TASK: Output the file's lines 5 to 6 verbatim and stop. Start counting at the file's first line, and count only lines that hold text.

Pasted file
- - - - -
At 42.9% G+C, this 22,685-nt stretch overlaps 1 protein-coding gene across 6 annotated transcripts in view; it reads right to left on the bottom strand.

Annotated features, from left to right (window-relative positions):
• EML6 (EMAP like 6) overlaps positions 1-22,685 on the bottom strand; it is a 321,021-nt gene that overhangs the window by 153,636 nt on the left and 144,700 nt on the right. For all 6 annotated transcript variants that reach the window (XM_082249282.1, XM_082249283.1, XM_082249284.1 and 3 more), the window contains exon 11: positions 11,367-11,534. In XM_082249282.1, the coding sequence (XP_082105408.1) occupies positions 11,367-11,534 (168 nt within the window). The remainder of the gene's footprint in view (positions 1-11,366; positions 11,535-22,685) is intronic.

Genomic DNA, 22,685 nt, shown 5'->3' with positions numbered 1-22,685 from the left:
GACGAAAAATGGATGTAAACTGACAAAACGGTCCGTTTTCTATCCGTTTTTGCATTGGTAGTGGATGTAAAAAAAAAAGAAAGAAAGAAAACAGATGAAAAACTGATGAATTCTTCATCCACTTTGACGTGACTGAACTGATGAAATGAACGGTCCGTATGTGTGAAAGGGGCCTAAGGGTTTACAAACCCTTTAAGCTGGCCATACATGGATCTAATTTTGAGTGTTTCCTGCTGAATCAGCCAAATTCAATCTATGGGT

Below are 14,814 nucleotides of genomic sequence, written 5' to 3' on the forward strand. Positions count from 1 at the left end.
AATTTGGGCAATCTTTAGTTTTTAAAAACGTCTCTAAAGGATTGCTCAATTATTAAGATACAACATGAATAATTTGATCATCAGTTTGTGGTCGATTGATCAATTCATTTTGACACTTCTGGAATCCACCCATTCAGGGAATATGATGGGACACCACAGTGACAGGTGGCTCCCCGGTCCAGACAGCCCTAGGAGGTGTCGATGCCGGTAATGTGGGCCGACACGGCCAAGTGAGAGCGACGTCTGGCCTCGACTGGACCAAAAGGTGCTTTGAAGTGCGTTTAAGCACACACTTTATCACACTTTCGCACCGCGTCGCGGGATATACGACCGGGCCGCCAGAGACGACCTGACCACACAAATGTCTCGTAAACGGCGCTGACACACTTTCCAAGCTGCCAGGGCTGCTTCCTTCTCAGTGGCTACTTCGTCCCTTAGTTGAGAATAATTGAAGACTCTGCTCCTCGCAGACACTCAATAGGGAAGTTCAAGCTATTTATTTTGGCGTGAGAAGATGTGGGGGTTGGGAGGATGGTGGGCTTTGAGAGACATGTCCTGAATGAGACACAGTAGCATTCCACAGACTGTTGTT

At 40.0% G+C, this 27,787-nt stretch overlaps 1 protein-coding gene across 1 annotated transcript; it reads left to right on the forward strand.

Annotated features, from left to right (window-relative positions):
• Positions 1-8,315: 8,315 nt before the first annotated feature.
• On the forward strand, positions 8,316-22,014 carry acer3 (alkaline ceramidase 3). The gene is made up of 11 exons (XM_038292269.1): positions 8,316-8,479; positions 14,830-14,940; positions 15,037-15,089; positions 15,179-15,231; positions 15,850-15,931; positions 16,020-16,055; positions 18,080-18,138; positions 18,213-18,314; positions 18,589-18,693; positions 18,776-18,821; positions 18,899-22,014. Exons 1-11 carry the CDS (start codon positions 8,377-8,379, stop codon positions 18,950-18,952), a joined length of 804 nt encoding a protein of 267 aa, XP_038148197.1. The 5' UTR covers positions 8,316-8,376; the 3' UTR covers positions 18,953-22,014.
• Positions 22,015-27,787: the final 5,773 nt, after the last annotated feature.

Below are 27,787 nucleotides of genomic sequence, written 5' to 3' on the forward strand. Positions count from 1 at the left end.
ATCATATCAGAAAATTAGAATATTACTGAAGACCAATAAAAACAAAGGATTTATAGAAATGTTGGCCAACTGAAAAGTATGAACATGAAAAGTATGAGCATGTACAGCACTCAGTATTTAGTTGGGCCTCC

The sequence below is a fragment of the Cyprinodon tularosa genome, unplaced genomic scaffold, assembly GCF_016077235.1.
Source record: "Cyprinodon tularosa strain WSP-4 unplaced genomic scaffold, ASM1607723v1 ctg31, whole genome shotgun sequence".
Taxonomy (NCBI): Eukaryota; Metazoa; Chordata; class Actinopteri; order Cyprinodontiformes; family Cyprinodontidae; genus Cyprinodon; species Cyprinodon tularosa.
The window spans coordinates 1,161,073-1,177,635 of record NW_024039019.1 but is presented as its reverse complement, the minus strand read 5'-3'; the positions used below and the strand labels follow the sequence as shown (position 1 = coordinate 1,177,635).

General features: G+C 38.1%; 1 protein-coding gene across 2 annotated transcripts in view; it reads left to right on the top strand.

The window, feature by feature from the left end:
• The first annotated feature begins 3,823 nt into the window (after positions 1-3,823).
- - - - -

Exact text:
GACGAAAAATGGATGTAAACTGACAAAACGGTCCGTTTTCTATCCGTTTTTGCATTGGTAGTGGATGTAAAAAAAAAAGAAAGAAAGAAAACAGATGAAAAACTGATGAATTCTTCATCCACTTTGACGTGACTGAACTGATGAAATGAACGGTCCGTATGTGTGAAAGGGGCCTAAGGGTTTACAAACCCTTTAAGCTGGCCATACATGGATCTAATTTTGAGTGTTTCCTGCTGAATCAGCCAAATTCAATCTATGGGT

Below are 14,814 nucleotides of genomic sequence, written 5' to 3' on the forward strand. Positions count from 1 at the left end.